"What are you going to do?" yelled Ned.

"See if I can beat him!" exclaimed Bob.

"You're crazy! That's a ninety horse-power car and ours is only forty!"

"I'm going to try," repeated Bob, between his clenched teeth.

It looked like a hopeless undertaking. The green car was a quarter of a mile ahead before Bob could get his machine speeded up. When he did, however, the new auto ran along swiftly and easily.

Bob shut off his power temporarily and then, with a quick yank, pulled the lever to full speed ahead. Then he turned on the spark and gasolene. The red auto seemed to double its already swift motion.

The car swayed from side to side, and the boys, except Bob, who had a firm grip of the wheel, were bounced up into the air, again and again. Bob had on big goggles, and, with head bent low, was watching the road like a hawk ready to pounce on a chicken.

"We're gaining on him!" he muttered, and he tooted the horn. Back a faint, answering blast came.

Indeed, it was evident that the red auto, though a smaller and less powerful machine, was creeping up on its rival. The lone chauffeur glanced back, saw the pursuing car, and turned on full power.

For a few moments he increased his lead. But Bob advanced his spark further, and turned on a trifle more of gasolene. The red auto once more leaped forward.

"We've got him!" cried Bob. "He can't get another inch out of his, and I haven't used the accelerator pedal yet. We'll beat him!"

"If we don't all break our necks!" exclaimed Jerry, holding to his seat.

"Terrible fast -- takes your breath -- shakes the liver-pin out of you -- loosens all your teeth -- great sport -- smash the machine -- never say die -- don't give up the ship -- whoop!" yelled Andy, as he slid down to the bottom of the car, unable any longer to remain upright.

Slowly the red car crept up on the green one. The dust arose in clouds about both machines. The autos swayed from the terrific speed, but Bob held the wheel firm and was ready to shut off power and apply the emergency brake in a second. The man in front again glanced back, and did not seem to relish being passed by mere boys in a smaller car than his. He was making desperate efforts to draw away.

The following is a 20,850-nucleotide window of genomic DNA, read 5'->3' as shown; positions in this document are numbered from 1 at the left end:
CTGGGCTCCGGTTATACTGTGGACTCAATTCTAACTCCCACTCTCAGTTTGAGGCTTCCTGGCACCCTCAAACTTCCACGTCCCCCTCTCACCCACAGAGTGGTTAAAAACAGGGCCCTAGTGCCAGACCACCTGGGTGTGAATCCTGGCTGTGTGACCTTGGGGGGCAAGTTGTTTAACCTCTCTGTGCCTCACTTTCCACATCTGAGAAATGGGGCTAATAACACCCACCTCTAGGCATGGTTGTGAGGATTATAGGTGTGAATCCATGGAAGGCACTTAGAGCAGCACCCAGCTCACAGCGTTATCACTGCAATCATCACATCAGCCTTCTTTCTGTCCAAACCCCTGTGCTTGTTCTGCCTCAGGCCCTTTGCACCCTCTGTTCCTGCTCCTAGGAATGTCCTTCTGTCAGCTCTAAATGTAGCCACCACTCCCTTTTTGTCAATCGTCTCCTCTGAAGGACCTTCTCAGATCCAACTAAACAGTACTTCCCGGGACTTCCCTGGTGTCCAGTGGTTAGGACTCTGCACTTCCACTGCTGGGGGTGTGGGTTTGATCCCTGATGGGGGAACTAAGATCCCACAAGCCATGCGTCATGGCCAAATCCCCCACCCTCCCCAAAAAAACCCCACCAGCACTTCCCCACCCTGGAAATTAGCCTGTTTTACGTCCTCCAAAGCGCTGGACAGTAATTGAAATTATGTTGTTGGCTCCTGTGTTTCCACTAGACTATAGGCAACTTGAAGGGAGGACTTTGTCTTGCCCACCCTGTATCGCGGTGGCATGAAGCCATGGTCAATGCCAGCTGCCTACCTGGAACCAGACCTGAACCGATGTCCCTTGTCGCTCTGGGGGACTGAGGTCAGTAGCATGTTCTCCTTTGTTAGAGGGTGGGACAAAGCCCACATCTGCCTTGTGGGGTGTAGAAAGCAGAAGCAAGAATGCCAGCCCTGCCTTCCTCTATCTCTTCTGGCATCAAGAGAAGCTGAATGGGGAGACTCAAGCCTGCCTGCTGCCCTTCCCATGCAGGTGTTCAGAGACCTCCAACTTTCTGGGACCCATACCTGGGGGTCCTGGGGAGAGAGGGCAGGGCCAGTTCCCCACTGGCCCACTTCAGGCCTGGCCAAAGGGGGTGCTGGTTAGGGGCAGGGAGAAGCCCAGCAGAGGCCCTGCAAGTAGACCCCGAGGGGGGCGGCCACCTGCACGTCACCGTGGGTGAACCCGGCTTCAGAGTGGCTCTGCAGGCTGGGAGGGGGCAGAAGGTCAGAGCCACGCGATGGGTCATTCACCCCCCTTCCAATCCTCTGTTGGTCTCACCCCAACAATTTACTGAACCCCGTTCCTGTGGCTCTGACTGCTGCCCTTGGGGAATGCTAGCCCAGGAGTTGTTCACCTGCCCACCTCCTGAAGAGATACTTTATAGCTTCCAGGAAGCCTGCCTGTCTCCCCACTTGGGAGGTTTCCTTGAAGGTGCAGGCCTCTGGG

The distance between the machines lessened. Bob was watching his opportunity.

"Now we've got him!" he cried. "Here we go!"

He pushed down the accelerator pedal, used only to give a momentary burst of speed. The red car shot forward and the front wheels almost lapped the rear ones of the machine in the lead.

There was a slight turn to the road, just where Bob had decided to pass his rival. A clump of trees hid the view, excepting for a short distance ahead. Just as the boys' auto was on the point of making the turn and passing the green one, Ned glanced up and gave a shout of terror.

Right in front was a load of hay, overturned in the road, and both cars, at full speed, were dashing straight for it!



"Put on the brake!" yelled Ned.

"Shut off the power!" shouted Jerry.

A frightened cry came from the farmer whose load of fodder had overturned in the road. He was unhitching his horses, and jumped to one side as he saw two big autos bearing down on him.

"You're in for a spill, lads!" called the man in the green car. At that instant he applied his emergency brake and shut off the power. His car came to such a sudden stop that he was thrown from his seat, high into the air.

Bob seemed unable, from the very terror of fright, to make a move to stop the auto he was steering, and clung to the wheel like grim death.

"Put on the brake!" yelled Ned again. "We'll be killed!"

The load of hay was not ten feet in advance. Bob gave the wheel a sudden twist. The red car shot to one side, out into a ditch along the road. It skidded on two wheels, the boys were nearly thrown out, and bounced high in the air.

With another quick twist, Bob sent the car straight ahead. Then another turn of the wheel and he was back in the road again!